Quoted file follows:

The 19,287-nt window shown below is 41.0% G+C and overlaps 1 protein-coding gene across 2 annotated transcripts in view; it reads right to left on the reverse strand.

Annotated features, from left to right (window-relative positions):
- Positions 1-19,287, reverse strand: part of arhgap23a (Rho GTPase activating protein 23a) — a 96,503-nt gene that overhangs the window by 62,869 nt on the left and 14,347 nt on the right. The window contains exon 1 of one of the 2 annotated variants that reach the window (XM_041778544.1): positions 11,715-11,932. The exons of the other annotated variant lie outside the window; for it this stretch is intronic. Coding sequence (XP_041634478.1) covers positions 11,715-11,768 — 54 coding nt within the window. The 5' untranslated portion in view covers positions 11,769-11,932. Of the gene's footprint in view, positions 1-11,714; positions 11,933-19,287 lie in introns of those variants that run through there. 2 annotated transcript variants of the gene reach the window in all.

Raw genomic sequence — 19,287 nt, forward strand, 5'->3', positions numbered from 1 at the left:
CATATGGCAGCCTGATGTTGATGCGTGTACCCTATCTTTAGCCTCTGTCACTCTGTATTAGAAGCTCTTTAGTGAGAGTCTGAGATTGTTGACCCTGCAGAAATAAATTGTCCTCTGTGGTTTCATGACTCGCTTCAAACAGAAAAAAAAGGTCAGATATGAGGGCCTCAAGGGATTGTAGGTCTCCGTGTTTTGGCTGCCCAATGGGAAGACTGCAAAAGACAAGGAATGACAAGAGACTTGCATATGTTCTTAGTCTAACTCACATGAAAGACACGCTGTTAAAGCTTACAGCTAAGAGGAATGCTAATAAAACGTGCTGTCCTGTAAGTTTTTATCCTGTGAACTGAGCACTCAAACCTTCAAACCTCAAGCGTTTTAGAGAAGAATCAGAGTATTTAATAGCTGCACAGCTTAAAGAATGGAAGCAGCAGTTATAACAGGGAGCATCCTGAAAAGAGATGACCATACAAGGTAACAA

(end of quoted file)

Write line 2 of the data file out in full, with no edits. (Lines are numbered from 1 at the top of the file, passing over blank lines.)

Annotated features, from left to right (window-relative positions):